Canadian dollar gets M&A boost, bonds rally
By John McCrank
TORONTO (Reuters) - The Canadian dollar rose 0.4 percent against a resurgent U.S. dollar on Monday, mainly due to merger-related interest in Canada's energy sector.
Canadian bond prices, with no domestic data to consider, rallied along with the U.S. Treasury market due to jitters about the state of the U.S. financial system.
The Canadian currency closed at C$1.0052 to the U.S. dollar, or 99.48 U.S. cents, up from C$1.0094 to the U.S. dollar, or 99.07 U.S. cents, at Friday's close.
The currency rose early in the session after Royal Dutch Shell (RDSa.L: Quote) said it would buy Alberta-based Duvernay Oil Corp DDV.TO for around C$5.9 billion.
"Even though we had the U.S. dollar bouncing back from its lows earlier in the day, it didn't really have much traction against the Canadian dollar," said David Watt, senior currency strategist at RBC Capital Markets.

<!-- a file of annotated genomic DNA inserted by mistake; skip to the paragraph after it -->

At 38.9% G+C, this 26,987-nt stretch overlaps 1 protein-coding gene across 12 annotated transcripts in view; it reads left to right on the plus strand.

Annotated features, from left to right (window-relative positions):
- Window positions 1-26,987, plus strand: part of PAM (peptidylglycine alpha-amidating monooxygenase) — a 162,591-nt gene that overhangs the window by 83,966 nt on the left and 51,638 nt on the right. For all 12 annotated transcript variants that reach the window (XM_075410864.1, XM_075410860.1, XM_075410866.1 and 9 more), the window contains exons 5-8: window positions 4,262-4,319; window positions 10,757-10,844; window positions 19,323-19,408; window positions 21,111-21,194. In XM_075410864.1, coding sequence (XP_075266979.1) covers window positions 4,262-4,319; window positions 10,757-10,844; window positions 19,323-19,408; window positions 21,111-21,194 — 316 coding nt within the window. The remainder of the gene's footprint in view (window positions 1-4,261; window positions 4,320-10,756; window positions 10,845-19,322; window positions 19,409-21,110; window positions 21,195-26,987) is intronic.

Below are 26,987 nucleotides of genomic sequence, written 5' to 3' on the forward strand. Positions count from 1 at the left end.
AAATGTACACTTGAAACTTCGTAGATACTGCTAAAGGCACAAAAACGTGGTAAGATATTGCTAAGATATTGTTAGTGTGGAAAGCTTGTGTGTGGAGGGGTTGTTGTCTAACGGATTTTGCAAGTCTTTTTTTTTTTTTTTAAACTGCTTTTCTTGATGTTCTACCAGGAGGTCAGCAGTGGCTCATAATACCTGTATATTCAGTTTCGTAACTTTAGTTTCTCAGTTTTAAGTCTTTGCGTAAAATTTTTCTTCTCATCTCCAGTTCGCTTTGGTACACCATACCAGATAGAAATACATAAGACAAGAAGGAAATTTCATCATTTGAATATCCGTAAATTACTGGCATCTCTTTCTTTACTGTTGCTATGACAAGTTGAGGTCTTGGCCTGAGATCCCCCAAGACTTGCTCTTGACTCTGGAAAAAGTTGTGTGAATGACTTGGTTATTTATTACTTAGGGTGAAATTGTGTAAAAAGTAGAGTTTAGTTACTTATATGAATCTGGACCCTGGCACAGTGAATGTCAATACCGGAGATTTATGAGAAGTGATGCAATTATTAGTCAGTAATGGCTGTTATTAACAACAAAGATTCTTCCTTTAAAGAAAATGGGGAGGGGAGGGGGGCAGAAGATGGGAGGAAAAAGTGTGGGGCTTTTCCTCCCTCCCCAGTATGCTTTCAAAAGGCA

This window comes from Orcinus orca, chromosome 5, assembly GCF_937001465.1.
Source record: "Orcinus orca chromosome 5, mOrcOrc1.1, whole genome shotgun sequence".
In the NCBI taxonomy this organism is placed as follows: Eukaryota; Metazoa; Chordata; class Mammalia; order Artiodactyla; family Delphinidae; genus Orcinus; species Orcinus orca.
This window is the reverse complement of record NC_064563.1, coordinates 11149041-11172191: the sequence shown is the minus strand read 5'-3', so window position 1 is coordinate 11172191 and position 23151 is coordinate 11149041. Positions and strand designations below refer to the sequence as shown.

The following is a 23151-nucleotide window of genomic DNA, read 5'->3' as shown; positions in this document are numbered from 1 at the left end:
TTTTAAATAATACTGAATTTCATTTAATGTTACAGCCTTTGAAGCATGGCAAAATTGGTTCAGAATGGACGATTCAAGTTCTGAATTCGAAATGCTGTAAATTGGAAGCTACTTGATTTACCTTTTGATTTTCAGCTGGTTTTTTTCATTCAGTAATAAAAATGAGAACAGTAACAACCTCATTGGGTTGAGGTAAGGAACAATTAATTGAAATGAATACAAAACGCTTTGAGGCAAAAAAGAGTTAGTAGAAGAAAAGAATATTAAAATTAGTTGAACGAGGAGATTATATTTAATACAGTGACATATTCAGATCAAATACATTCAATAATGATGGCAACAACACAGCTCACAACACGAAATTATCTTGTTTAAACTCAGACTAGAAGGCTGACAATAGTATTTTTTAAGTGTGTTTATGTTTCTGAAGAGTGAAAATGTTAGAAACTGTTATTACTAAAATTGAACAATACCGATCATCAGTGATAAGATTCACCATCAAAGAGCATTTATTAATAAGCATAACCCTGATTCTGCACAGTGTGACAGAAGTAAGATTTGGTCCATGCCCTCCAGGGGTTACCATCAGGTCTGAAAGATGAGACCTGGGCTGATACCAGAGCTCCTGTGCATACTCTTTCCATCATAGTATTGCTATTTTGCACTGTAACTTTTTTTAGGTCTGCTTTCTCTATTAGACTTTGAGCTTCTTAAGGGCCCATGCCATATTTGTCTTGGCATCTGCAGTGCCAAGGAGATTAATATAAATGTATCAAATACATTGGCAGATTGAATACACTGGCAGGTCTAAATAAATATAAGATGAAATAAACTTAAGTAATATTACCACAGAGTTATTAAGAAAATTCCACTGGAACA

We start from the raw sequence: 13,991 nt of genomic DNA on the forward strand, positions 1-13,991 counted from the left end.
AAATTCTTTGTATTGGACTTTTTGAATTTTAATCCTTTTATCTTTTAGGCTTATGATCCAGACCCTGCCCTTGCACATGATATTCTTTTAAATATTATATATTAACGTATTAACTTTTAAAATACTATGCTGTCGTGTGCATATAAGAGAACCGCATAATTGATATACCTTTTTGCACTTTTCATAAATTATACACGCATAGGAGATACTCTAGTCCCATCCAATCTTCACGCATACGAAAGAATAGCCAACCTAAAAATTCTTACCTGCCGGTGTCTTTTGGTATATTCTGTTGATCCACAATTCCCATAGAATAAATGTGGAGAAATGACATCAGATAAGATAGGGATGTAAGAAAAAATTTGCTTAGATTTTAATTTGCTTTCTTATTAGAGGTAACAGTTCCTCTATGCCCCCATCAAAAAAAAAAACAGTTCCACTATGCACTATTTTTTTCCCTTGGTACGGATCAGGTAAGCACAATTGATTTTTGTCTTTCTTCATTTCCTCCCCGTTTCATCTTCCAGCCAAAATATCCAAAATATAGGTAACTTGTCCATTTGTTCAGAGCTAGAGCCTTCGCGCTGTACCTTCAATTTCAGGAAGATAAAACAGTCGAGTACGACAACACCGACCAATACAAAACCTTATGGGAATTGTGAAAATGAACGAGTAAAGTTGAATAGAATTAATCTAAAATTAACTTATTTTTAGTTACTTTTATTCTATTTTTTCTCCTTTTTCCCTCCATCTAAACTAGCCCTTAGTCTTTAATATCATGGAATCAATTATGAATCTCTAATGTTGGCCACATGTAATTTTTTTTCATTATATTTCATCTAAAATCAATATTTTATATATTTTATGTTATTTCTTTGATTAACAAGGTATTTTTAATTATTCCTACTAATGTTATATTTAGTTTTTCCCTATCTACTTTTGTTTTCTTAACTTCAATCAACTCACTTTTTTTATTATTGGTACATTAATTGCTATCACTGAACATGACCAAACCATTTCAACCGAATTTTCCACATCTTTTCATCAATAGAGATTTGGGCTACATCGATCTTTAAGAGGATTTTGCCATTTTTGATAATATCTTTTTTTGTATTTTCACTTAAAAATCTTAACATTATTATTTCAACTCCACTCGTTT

Looking forward, the main events of the week will be the Bank of Canada's interest rate announcement on Tuesday and its updated monetary policy report on Thursday.
A Reuters poll taken Friday showed Canada's primary securities dealers expect the central bank to leave its key lending rate steady at 3.00 percent on Tuesday. That means the majority of attention will be on its accompanying statement, from which market players will try to glean some insight into its future moves.
"The wild card is whether they will make any statements about terms of trade, or those kinds of issues, which would be CAD positive," Watt said. Continued...